Gross domestic product grew by 0.8% in January 2022 and is now 0.8% above its pre-coronavirus pandemic level. All sectors of the British economy contributed to this increase with services seeing the greatest gain and surpassing pre-coronavirus levels.

What does the chart show?

This chart, based on data sourced from the ONS, shows a trend in increasing GDP over the past year. Although January of 2021 was particularly bad with a negative 2.8% hit, the economy was quickly able to rebound over the course of the next two months. Since March of 2021, every month but July and December has seen steady growth. The two negative months have had almost no effect on the general trend of consistent and steady growth.

Why is the chart interesting?

The COVID-19 pandemic had a huge negative impact on the British economy. It was predicted that January would show a meagre 0.1% gain, however, GDP stands at 0.8% above pre-pandemic levels.

Strong gains in all sectors demonstrate the resilience of the British economy going into 2022, even with the brief Omicron variant hiccup in December. Production and construction are up 0.7% and 1.1% respectively, but manufacturing is still down 1.6% overall from its pre-coronavirus level. Construction has seen its third month of consecutive +1% growth. The main driver of this growth is the service sector, which has now eclipsed its pre-coronavirus level, thanks to a large uptick in customer-facing services of 1.7% and an even greater increase in food and beverage activities of 6.8%. The subsections in services with the highest growth were human health and social work activities (+15.1% from last year), whilst 6 of the 14 subsections surpassed their pre-pandemic levels.

The British economy has been performing very well over the course of the past year. The only two periods where GDP went down, albeit slightly, were when the Delta and Omicron variants peaked in July and December respectively. However, it seems that the booster jab and lifting of Plan B restrictions has renewed people’s optimism going into 2022. Even the industries hit particularly hard in December, like retail and restaurants, have been performing well in the new year. Despite supply chain issues and a shortage of lorry drivers, manufacturing output is still up for the third month in a row. Big gains in retail suggest many are shopping in-person once more, and pub sales are up around 9% from last month. Pub and club owners are excited and feel encouraged by early signs of recovery. CEO of Diageo Ivan Menezes suggested, “what we see around the world is that as restrictions ease, consumers are really waiting to get outside the home to socialise”.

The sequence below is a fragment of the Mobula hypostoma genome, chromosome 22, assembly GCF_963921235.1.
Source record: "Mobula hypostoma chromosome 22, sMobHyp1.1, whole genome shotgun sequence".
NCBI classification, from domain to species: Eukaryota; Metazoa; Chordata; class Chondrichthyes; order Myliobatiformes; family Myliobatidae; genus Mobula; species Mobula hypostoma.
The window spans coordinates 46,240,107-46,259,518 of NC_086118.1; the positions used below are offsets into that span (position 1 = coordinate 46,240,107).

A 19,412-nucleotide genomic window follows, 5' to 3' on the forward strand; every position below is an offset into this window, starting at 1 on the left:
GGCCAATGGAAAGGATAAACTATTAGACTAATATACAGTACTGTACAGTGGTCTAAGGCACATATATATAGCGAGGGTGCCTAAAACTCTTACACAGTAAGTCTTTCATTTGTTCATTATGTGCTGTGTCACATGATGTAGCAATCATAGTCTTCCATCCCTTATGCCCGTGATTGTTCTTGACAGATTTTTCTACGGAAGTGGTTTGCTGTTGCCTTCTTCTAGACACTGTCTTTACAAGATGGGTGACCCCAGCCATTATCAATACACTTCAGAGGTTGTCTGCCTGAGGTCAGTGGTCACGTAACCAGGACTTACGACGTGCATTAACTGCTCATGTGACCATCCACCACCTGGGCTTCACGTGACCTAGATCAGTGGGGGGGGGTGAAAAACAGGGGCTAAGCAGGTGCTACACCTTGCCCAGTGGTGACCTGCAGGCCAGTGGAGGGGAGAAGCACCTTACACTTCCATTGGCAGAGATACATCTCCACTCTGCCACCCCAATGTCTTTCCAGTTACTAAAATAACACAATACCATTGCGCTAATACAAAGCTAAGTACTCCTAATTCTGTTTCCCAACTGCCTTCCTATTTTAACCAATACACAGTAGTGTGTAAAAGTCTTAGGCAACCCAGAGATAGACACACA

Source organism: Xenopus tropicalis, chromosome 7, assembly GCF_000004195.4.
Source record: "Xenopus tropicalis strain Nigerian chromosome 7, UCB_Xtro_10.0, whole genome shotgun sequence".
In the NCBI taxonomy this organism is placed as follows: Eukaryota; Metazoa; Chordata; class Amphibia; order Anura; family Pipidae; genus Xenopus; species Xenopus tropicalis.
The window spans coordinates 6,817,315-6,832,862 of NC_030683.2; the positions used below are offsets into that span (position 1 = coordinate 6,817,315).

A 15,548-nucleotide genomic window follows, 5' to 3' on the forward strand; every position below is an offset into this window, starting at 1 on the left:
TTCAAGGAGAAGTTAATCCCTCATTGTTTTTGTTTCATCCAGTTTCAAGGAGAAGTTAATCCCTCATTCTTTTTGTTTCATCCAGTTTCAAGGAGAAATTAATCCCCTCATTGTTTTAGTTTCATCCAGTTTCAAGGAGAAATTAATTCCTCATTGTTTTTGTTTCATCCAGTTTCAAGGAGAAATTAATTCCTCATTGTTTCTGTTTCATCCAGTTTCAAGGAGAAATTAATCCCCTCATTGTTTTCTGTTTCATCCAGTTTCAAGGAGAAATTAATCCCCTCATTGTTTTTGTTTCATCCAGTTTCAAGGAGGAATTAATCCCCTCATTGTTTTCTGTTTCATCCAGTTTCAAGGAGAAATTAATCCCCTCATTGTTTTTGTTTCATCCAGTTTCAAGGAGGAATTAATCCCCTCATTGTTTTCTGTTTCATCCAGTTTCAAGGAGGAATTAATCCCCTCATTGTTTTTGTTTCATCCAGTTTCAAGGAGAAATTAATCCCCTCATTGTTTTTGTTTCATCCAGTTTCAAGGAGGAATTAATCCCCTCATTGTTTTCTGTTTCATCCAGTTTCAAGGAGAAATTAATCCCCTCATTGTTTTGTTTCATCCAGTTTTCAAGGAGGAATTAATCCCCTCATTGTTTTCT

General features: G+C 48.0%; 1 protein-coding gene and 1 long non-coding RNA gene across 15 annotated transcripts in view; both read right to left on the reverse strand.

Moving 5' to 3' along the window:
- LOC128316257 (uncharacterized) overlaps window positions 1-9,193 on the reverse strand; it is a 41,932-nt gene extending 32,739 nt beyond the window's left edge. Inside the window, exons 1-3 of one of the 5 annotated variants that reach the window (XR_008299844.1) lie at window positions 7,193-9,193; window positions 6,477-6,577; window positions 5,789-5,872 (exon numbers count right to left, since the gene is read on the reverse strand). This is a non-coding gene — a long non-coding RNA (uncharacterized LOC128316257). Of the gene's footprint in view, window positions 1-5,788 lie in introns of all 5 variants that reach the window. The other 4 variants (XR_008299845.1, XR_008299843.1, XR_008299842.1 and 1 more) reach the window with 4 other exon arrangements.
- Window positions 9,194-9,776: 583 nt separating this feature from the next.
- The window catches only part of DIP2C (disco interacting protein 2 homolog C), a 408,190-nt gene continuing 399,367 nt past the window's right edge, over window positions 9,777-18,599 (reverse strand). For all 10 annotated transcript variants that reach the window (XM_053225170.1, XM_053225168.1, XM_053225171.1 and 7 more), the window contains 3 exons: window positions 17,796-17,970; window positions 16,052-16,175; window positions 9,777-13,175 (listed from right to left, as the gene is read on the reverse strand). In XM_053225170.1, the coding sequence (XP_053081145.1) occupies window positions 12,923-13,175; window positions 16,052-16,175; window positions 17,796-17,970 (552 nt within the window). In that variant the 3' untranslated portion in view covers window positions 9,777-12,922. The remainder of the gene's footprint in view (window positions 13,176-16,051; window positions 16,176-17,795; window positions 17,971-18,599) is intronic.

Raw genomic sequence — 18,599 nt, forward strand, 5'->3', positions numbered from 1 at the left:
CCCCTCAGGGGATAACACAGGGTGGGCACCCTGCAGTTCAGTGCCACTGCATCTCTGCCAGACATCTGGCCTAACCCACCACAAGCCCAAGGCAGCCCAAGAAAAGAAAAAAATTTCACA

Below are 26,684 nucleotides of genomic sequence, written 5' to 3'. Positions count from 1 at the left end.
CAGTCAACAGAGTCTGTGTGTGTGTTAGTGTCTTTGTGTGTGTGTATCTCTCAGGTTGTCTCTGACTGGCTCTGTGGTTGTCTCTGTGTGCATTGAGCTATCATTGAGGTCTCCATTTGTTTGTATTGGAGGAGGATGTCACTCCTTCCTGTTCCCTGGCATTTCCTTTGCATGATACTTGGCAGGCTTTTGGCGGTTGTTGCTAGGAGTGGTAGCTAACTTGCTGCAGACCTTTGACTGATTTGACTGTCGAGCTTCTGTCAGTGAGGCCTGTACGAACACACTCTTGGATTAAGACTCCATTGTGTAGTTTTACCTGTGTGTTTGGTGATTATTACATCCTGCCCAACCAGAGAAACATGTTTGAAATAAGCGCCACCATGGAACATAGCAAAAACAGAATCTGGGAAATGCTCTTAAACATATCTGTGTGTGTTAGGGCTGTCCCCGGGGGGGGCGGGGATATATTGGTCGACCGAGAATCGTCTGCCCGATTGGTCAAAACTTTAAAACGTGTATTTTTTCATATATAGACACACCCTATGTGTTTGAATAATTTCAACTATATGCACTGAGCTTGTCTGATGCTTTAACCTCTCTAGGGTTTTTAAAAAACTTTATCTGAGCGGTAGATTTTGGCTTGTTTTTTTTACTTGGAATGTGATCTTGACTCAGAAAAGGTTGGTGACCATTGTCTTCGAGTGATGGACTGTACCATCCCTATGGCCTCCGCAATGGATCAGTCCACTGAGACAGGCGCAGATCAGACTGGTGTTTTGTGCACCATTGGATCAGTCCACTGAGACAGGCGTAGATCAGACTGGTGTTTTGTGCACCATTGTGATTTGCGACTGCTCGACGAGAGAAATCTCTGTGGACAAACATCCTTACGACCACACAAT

Menezes expects business to reach 90% of pre-COVID levels in the near future. Activity in the food and drink sector rose by 6.8% showing consumers going back to pubs and restaurants, whereas in December, the Omicron variant had caused an 8.1% dive.

The early signs of a sustained recovery show promise. However, many experts are beginning to suggest that the ongoing conflict between Russia and Ukraine could stall the recovery. Inflation, the cost of living crisis, and already rising energy prices are all expected to get worse as a result of the war. Many poorer people are having to choose between heating their homes and eating quality food due to increased natural gas prices. The war on the eastern front is already sending price shocks to markets that rely on the importation of Russian oil and gas. Domestic energy prices will certainly continue to rise, but the overall effect on the trajectory of the UK economy in the long term remains uncertain. February and March will probably be good months showing solid growth indicators, but a combination of skyrocketing inflation, poor wage growth, and tax hikes may just prove to be too much for Britain to handle this early in the year. The middle of the year may see a deep lull, and whether the economy is strong enough to push past it remains to be seen.


By Cesar Tapia

Posted by David Dike